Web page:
2016 QMJHL Draft preview: Halifax has control of their destiny with first overall pick

·Mike Sanderson
The Halifax Mooseheads could select forward Benoit-Olivier Groulx, seen here checking USA defenceman Mattias Samuelsson into the boards at the Youth Olympic Games in Norway in February, with the first pick in the 2016 QMJHL Entry Draft in Charlottetown Saturday. (THE CANADIAN PRESS/Al Tielemans/IOC via AP)
The Halifax Mooseheads could select forward Benoit-Olivier Groulx, seen here checking USA defenceman Mattias Samuelsson into the boards at the Youth Olympic Games in Norway in February, with the first pick in the 2016 QMJHL Entry Draft in Charlottetown Saturday. (THE CANADIAN PRESS/Al Tielemans/IOC via AP)

The Halifax Mooseheads have an important decision to make.

Do they go with the consensus number-one pick; the son of a prolific now-former Gatineau Olympiques head coach, a star power forward who could develop into a top line center?

Or do they go with the potential number one blueliner; a hometown kid who could keep the tickets coming in and let the marketing staff take the day off while the money rolls in? Oh, and he’s also good at hockey, possibly as good as the other guy?

That is the debate for the Mooseheads between Benoît-Olivier Groulx and Jared McIsaac, Do they go forward or defenceman with the top pick in the 2016 QMJHL Entry Draft Saturday at the Eastlink Centre in Charlottetown?

Either pick will be a good one for Halifax, who finished their scorched earth portion of their rebuild and start fresh with a young team and a new coach in André Tourigny. Groulx is ranked number one in the league’s central scouting list, but there is speculation that the Truro blueliner McIsaac may be the player the Mooseheads are zeroing in on.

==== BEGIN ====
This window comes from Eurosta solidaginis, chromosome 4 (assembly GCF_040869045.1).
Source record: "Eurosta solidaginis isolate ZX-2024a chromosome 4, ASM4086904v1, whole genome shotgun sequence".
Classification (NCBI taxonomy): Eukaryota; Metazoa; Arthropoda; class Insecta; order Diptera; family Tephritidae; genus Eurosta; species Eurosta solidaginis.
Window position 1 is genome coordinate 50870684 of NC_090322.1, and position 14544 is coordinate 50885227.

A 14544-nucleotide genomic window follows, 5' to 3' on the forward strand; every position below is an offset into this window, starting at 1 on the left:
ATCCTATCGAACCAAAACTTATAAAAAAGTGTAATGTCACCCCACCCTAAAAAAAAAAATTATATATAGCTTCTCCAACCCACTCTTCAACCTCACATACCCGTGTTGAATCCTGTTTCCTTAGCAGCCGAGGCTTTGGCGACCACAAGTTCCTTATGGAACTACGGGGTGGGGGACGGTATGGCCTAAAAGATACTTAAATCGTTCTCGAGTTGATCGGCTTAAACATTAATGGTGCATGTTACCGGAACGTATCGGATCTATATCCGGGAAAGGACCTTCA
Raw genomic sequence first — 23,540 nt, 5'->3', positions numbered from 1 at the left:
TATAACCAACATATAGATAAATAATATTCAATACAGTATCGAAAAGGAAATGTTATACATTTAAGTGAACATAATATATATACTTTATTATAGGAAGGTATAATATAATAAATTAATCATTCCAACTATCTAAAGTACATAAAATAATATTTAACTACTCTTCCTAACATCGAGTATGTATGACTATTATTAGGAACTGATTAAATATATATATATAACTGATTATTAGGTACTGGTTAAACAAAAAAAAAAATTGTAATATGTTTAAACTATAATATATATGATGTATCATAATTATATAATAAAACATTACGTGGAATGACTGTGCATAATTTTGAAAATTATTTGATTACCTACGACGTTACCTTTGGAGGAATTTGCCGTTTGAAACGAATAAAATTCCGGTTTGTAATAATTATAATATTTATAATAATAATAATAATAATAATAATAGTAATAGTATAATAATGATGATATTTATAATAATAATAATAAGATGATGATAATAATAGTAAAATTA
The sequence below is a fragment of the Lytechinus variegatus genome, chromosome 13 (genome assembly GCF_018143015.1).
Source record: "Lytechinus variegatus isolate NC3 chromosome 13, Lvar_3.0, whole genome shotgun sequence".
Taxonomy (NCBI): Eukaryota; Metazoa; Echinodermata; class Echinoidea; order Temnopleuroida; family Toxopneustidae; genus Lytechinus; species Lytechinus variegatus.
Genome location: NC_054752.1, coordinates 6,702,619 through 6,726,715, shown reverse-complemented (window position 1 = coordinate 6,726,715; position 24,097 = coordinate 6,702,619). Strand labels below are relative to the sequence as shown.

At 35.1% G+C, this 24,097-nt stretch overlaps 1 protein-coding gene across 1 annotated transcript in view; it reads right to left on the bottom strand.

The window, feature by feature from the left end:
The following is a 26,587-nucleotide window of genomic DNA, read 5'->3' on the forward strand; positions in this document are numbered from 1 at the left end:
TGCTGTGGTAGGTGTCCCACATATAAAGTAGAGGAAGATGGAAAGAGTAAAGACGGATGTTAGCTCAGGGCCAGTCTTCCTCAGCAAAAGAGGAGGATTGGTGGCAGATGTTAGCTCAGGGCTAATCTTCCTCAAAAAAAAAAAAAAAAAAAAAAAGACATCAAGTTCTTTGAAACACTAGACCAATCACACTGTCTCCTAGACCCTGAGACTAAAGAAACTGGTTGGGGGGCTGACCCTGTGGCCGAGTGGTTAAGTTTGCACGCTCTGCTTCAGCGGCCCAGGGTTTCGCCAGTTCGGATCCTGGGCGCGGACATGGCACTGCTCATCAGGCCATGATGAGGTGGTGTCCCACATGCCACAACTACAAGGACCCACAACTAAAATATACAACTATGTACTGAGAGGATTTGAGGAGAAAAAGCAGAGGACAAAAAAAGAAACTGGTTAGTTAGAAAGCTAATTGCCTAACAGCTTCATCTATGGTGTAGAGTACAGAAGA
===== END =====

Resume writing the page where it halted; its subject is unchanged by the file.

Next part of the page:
Groulx had 51 points in 41 games for L’Intrepide de Gatineau this season at the Quebec midget AAA level, and added seven points in 10 playoff games. He’s been most commonly compared to current Cape Breton Screaming Eagle Pierre-Luc Dubois.

McIsaac is a do-it-all blueliner with size and speed, coming in at 6’2” and 209 pounds on draft day. He had 36 points in 33 games for the Cole Harbour Wolfpack in the Nova Scotia Major Midget Hockey League. Scouts say he most resembles former Moncton Wildcat and Shawinigan Cataracte Brandon Gormley at his age with his poise and solid two-way play.

He has also stated that he will not report to the Baie-Comeau Drakkar, who pick second. He would join the Mooseheads or the Drummondville Voltigeurs, who pick third.

The two players were teammates on Team Canada at the Youth Olympic Games in February in Lillehammer, Norway, collecting silver medals for their trouble.

Behind the Mooseheads at pick number two is the Baie-Comeau Drakkar, who run into a debate if Groulx goes number one. The Drakkar have said they will react to first pick and take the best player available, be it Groulx, McIsaac or others, possibly forward Gabriel Fortier, younger brother of Maxime with the Mooseheads ranked third, or goaltender Olivier Rodrigue, ranked fourth, and one of two goaltenders ranked in the first round.

They’ve also said the pick is available for the right price.

There are rumours that Halifax or the Saint John Sea Dogs are trying to move up to snag the second overall pick and take McIsaac.